Recently I finished reading Paul Creswick’s Adventures of Robin Hood, a turn of the century children’s novel that was one of many attempts of the era to reconcile a wide array of Robin Hood legends into a single cohesive narrative (something, which I gather, was in vogue at the time). Now, I’ll readily admit, most of my knowledge of Robin Hood comes from a handful of relatively recent movies (Disney’s Robin Hood, Robin Hood, Robin Hood: Prince of Thieves, Robin Hood: Men in Tights and various cartoons), so it was interesting to look back at one of the older 20th century interpretations.
Some of the many differences from more recent interpretations I noted are:
-The story starting with Robin as a child.
-Can’t say that I’ve seen Will O’ the Green in m/any versions.
-I don’t remember the Gamewell/Montfichet subplot in adaptations I’ve seen.
-The Sheriff’s ice-cold spiteful & jealous daughter as the root cause of conflict between Robin & Sheriff was new to me.
One of the main things I noticed, though, was that Robin Hood got his butt kicked. A lot. Time and again, he’d pick a fight, and get the poo knocked out of him. There were always at least one of two mitigating circumstances, however. 1) He would have backup who could come to aid before a truly dire blow could be struck. 2) He and his friends were often such jovial fellows that all but the most cartoonishly villainous fellows would decide that Robin & greenwood men were right swell folks, and swear eternal friendship at the least, if not altogether join up. (Truly, men bond best after some small bloodshed!)
How can this work in your game?
Large numbers of allies at beck and call can easily pluck a villain out of dire situation if he or she is defeated too quickly and soundly in an unlucky encounter. Don’t do this, though, unless it can somehow move the story forward in some sort of plausible way. Or, if the villain is more roguish chap than vile fiend, reward the victors with feast & friendship.
Not every fellow you randomly happen upon for an encounter is itching for a fight to the death. Maybe they’re having a bad day and just want to soothe their pride? If defeated, maybe they yield and offer allegiance. Or maybe they win. But having a rough day doesn’t make them a murderer. Maybe the victory has soothed their pride and your character’s charisma and charm is such that it can win them over to your cause?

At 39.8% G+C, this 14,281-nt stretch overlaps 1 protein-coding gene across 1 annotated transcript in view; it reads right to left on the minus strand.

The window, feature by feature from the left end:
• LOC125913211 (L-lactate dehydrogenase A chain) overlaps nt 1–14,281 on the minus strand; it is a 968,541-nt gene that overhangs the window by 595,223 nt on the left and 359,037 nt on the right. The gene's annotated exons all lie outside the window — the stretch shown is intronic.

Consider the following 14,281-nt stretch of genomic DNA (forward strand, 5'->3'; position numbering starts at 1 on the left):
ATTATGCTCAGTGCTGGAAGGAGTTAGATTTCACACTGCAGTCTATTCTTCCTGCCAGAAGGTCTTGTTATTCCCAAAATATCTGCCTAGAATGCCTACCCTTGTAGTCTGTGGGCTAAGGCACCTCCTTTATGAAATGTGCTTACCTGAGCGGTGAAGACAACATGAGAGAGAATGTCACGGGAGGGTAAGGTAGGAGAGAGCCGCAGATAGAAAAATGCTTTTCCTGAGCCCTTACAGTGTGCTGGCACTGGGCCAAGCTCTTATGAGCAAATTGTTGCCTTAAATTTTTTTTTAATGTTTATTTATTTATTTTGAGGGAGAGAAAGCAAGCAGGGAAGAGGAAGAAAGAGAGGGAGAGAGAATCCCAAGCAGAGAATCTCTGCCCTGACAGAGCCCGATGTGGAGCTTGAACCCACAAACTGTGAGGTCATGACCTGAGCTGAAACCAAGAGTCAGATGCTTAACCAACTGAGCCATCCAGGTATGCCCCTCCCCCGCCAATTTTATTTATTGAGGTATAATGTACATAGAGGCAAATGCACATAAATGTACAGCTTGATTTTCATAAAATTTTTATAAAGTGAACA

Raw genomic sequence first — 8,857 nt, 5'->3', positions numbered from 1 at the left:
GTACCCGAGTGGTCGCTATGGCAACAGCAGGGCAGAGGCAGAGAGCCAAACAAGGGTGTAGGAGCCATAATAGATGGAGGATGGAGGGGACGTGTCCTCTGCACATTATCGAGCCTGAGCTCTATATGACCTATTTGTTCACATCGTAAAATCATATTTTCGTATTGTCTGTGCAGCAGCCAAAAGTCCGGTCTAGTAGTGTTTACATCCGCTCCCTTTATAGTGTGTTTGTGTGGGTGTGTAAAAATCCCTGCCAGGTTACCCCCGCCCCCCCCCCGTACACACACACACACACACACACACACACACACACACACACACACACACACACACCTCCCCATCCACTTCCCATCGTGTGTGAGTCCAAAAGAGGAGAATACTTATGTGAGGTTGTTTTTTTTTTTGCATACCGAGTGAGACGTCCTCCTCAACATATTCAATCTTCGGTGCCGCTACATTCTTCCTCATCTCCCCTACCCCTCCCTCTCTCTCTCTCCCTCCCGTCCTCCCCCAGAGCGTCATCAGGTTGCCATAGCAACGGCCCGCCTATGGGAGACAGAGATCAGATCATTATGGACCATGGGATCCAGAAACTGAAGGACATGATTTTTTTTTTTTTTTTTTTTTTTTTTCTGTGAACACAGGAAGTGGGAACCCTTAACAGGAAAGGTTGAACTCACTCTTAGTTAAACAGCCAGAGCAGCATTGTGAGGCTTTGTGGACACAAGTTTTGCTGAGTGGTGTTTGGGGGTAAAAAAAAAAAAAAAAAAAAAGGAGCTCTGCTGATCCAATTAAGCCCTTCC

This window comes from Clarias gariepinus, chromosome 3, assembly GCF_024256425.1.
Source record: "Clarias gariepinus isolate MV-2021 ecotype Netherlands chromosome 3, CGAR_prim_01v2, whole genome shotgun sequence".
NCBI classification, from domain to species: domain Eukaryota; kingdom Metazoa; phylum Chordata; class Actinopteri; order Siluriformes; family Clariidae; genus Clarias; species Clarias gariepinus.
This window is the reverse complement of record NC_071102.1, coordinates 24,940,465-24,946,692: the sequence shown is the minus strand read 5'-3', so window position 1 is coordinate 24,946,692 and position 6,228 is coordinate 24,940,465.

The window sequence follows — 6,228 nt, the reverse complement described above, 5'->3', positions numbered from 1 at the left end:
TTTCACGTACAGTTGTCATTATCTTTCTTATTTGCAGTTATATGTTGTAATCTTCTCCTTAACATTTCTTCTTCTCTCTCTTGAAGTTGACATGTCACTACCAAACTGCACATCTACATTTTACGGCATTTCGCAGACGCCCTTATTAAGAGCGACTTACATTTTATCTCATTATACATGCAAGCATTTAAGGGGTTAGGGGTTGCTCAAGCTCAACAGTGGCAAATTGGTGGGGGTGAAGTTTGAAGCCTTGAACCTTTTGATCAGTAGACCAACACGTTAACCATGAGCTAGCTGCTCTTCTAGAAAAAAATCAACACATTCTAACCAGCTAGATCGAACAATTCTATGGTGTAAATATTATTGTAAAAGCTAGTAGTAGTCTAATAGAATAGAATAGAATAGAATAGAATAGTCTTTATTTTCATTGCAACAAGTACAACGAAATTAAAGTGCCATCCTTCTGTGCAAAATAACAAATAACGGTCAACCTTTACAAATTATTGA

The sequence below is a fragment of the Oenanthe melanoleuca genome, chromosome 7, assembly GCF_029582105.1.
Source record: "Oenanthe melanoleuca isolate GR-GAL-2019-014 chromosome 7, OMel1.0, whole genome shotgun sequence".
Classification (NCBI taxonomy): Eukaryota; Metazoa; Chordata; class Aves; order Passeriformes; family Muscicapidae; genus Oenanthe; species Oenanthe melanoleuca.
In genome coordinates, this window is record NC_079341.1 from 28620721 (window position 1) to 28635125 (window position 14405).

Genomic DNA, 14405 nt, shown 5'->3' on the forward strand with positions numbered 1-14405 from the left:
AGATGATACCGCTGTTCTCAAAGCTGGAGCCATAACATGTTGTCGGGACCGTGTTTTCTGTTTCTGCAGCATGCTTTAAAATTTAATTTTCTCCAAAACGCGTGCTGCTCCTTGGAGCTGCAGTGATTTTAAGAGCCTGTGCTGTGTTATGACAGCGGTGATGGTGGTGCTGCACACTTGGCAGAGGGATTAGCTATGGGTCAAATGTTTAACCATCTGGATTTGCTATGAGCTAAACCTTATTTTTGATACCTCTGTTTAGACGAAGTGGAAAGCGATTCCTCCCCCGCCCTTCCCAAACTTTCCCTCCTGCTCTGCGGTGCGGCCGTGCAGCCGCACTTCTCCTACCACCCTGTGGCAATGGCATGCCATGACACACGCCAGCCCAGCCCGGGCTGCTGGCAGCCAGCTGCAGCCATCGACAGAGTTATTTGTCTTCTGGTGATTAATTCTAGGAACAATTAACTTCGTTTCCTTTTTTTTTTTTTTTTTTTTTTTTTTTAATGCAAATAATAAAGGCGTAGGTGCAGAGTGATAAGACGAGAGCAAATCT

One of the many old Cirsovan deities who is still worshiped in the riverlands is Auna. Auna is an often good-natured trickster goddess, sometimes sower of discord and oft-times patroness of thieves. She is also the goddess of love, as it is said that hearts are one of the many things she steals.
Though not all thieves worship Auna, and not all worshipers of Auna are thieves, many women who have mastered the art of getting what they want by less than honest means may often be heard whispering a prayer of thanks to Auna.
Auna is more publicly beloved, despite her reputation among thieves, than her husband, Karras, and many cities have a statue of her in some public square. Under the shade of these statues, women who propose courtship to their beloved receive the blessings of Auna.
In the heartlands, though she is still worshiped, her cult is in decline. Oftentimes, whether they are involved in organized crime or not, Auna’s priestesses have been held by authorities in some suspicion, as deceit is one of the goddess’s sacraments. Outside of Cirsova, there is no organized worship of Auna, however there are rumors of a group of thieves in Gatlia, led by a young beauty named Ellyra, who steal in her name. The bandits, however, have not claimed responsibility, nor been proven culpable, for the recent uptick in violent raids against caravans travelling through the baronies of central Gatlia.